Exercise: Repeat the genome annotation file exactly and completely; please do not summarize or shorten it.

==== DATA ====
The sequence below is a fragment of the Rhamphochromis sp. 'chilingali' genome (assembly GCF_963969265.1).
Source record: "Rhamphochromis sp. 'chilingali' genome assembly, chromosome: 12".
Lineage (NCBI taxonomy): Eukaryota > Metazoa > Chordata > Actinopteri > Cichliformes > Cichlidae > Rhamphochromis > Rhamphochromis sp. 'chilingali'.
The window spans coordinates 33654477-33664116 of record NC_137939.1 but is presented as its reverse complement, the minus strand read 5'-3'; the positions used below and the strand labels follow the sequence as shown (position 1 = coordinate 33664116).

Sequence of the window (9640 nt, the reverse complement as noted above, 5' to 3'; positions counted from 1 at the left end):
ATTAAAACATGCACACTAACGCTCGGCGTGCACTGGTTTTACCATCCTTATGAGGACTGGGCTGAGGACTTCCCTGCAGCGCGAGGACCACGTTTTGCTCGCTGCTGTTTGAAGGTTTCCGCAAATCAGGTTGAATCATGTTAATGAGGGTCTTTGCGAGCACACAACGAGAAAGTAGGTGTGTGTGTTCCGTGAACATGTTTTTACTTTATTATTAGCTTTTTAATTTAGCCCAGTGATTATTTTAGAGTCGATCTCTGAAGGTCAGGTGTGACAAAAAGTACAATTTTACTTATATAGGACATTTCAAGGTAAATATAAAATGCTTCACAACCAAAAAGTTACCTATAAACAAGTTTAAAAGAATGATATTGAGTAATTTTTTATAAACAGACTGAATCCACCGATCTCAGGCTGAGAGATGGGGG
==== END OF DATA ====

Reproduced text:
The sequence below is a fragment of the Rhamphochromis sp. 'chilingali' genome (assembly GCF_963969265.1).
Source record: "Rhamphochromis sp. 'chilingali' genome assembly, chromosome: 12".
Lineage (NCBI taxonomy): Eukaryota > Metazoa > Chordata > Actinopteri > Cichliformes > Cichlidae > Rhamphochromis > Rhamphochromis sp. 'chilingali'.
The window spans coordinates 33654477-33664116 of record NC_137939.1 but is presented as its reverse complement, the minus strand read 5'-3'; the positions used below and the strand labels follow the sequence as shown (position 1 = coordinate 33664116).

Sequence of the window (9640 nt, the reverse complement as noted above, 5' to 3'; positions counted from 1 at the left end):
ATTAAAACATGCACACTAACGCTCGGCGTGCACTGGTTTTACCATCCTTATGAGGACTGGGCTGAGGACTTCCCTGCAGCGCGAGGACCACGTTTTGCTCGCTGCTGTTTGAAGGTTTCCGCAAATCAGGTTGAATCATGTTAATGAGGGTCTTTGCGAGCACACAACGAGAAAGTAGGTGTGTGTGTTCCGTGAACATGTTTTTACTTTATTATTAGCTTTTTAATTTAGCCCAGTGATTATTTTAGAGTCGATCTCTGAAGGTCAGGTGTGACAAAAAGTACAATTTTACTTATATAGGACATTTCAAGGTAAATATAAAATGCTTCACAACCAAAAAGTTACCTATAAACAAGTTTAAAAGAATGATATTGAGTAATTTTTTATAAACAGACTGAATCCACCGATCTCAGGCTGAGAGATGGGGG